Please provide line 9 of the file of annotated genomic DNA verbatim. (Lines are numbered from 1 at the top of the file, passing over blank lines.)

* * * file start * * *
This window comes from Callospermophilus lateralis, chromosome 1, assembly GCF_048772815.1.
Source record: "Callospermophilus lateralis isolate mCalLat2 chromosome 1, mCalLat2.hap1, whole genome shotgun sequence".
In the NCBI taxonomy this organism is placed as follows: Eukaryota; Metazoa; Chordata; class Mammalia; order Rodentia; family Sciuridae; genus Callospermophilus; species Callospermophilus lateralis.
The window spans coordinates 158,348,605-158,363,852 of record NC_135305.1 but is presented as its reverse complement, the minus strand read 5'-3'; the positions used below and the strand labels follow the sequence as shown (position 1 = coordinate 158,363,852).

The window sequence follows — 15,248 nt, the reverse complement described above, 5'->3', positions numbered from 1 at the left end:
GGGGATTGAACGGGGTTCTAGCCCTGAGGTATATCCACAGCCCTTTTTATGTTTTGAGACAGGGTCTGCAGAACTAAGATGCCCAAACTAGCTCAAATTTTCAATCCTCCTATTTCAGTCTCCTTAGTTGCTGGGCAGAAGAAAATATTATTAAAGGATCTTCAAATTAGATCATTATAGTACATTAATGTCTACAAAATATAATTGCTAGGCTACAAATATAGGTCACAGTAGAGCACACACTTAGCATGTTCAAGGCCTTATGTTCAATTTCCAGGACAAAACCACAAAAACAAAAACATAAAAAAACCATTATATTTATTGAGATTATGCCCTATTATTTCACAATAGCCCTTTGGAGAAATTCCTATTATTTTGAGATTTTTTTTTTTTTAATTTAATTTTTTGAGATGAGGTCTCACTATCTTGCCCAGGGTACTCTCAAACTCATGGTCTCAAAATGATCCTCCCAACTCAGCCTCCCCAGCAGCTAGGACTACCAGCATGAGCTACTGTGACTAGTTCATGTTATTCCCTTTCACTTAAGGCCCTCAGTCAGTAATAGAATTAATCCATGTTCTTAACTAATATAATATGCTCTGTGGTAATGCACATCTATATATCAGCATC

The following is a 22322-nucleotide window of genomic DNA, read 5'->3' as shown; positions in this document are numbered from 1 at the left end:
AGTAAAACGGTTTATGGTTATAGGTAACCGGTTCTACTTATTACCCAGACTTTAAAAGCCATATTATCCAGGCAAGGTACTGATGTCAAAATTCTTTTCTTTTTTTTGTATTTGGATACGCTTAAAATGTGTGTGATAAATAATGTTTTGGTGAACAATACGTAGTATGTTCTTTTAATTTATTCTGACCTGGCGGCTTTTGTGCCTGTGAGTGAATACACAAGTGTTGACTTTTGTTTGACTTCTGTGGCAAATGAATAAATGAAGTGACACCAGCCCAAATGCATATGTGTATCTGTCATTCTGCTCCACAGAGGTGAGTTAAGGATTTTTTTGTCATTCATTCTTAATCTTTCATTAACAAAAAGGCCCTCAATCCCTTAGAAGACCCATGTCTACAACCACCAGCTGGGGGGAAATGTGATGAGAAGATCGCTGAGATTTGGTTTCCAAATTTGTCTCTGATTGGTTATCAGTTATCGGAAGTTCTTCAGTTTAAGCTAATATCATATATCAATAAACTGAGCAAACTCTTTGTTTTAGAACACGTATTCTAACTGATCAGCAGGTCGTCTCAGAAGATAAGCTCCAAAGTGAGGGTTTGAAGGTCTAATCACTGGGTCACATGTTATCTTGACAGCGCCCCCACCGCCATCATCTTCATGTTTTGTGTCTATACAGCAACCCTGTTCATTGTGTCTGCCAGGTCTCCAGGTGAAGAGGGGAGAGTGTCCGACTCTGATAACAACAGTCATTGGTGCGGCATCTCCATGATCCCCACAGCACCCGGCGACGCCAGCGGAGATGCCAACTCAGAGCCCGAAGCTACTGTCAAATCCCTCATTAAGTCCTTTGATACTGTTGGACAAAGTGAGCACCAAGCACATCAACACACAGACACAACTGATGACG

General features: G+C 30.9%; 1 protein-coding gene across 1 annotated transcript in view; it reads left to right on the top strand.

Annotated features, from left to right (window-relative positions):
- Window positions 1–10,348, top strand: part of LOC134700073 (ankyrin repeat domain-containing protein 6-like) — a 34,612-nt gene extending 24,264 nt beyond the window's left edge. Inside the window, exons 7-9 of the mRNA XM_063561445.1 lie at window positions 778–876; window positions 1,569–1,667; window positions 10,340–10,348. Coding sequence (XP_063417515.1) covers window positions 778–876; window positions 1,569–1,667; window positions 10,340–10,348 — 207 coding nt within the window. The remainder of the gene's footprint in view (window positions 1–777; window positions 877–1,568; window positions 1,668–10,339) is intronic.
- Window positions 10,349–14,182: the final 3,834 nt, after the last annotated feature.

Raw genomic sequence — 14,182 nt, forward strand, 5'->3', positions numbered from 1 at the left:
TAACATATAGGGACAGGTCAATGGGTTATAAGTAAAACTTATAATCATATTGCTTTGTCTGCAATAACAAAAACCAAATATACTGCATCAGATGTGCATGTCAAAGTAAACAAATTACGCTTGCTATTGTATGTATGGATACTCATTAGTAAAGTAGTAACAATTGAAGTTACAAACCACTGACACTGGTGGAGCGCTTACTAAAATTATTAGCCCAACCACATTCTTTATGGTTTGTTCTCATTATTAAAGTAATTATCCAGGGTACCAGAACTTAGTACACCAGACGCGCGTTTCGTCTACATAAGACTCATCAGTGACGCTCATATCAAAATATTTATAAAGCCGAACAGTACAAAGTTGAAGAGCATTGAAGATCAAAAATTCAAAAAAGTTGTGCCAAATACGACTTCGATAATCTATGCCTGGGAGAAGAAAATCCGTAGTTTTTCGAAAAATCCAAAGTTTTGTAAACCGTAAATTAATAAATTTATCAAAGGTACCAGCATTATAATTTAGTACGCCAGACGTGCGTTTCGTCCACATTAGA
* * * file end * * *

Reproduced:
General features: G+C 30.9%; 1 protein-coding gene across 1 annotated transcript in view; it reads left to right on the top strand.